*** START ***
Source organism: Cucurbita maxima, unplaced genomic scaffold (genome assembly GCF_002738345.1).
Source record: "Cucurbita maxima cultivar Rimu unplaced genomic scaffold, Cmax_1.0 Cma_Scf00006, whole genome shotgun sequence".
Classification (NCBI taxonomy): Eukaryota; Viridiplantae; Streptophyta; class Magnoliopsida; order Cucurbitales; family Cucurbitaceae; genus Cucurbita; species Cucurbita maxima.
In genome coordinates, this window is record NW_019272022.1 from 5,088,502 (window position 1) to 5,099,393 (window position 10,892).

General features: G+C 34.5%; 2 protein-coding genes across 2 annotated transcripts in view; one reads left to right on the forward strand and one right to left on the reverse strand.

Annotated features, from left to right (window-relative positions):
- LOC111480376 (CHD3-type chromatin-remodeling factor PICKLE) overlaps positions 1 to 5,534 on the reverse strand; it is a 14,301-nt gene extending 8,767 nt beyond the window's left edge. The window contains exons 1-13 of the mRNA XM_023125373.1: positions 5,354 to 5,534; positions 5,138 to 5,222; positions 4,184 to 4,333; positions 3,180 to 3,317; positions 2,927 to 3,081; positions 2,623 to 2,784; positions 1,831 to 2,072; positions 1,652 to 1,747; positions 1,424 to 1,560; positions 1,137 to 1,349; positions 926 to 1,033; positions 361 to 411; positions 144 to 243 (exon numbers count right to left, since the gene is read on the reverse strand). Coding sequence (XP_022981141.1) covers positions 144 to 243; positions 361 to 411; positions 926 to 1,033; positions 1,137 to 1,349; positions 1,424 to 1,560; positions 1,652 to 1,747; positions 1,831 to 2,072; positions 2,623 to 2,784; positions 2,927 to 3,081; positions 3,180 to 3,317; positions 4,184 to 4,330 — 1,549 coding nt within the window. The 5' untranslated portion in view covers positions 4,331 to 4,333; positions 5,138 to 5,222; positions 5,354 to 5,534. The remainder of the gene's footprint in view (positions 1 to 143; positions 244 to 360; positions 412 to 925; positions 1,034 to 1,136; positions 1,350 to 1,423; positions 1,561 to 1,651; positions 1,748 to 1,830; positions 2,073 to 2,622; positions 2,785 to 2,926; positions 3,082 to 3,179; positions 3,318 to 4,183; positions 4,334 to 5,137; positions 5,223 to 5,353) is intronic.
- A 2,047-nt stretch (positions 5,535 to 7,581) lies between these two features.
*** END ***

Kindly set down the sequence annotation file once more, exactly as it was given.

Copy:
Source organism: Cucurbita maxima, unplaced genomic scaffold (genome assembly GCF_002738345.1).
Source record: "Cucurbita maxima cultivar Rimu unplaced genomic scaffold, Cmax_1.0 Cma_Scf00006, whole genome shotgun sequence".
Classification (NCBI taxonomy): Eukaryota; Viridiplantae; Streptophyta; class Magnoliopsida; order Cucurbitales; family Cucurbitaceae; genus Cucurbita; species Cucurbita maxima.
In genome coordinates, this window is record NW_019272022.1 from 5,088,502 (window position 1) to 5,099,393 (window position 10,892).

General features: G+C 34.5%; 2 protein-coding genes across 2 annotated transcripts in view; one reads left to right on the forward strand and one right to left on the reverse strand.

Annotated features, from left to right (window-relative positions):
- LOC111480376 (CHD3-type chromatin-remodeling factor PICKLE) overlaps positions 1 to 5,534 on the reverse strand; it is a 14,301-nt gene extending 8,767 nt beyond the window's left edge. The window contains exons 1-13 of the mRNA XM_023125373.1: positions 5,354 to 5,534; positions 5,138 to 5,222; positions 4,184 to 4,333; positions 3,180 to 3,317; positions 2,927 to 3,081; positions 2,623 to 2,784; positions 1,831 to 2,072; positions 1,652 to 1,747; positions 1,424 to 1,560; positions 1,137 to 1,349; positions 926 to 1,033; positions 361 to 411; positions 144 to 243 (exon numbers count right to left, since the gene is read on the reverse strand). Coding sequence (XP_022981141.1) covers positions 144 to 243; positions 361 to 411; positions 926 to 1,033; positions 1,137 to 1,349; positions 1,424 to 1,560; positions 1,652 to 1,747; positions 1,831 to 2,072; positions 2,623 to 2,784; positions 2,927 to 3,081; positions 3,180 to 3,317; positions 4,184 to 4,330 — 1,549 coding nt within the window. The 5' untranslated portion in view covers positions 4,331 to 4,333; positions 5,138 to 5,222; positions 5,354 to 5,534. The remainder of the gene's footprint in view (positions 1 to 143; positions 244 to 360; positions 412 to 925; positions 1,034 to 1,136; positions 1,350 to 1,423; positions 1,561 to 1,651; positions 1,748 to 1,830; positions 2,073 to 2,622; positions 2,785 to 2,926; positions 3,082 to 3,179; positions 3,318 to 4,183; positions 4,334 to 5,137; positions 5,223 to 5,353) is intronic.
- A 2,047-nt stretch (positions 5,535 to 7,581) lies between these two features.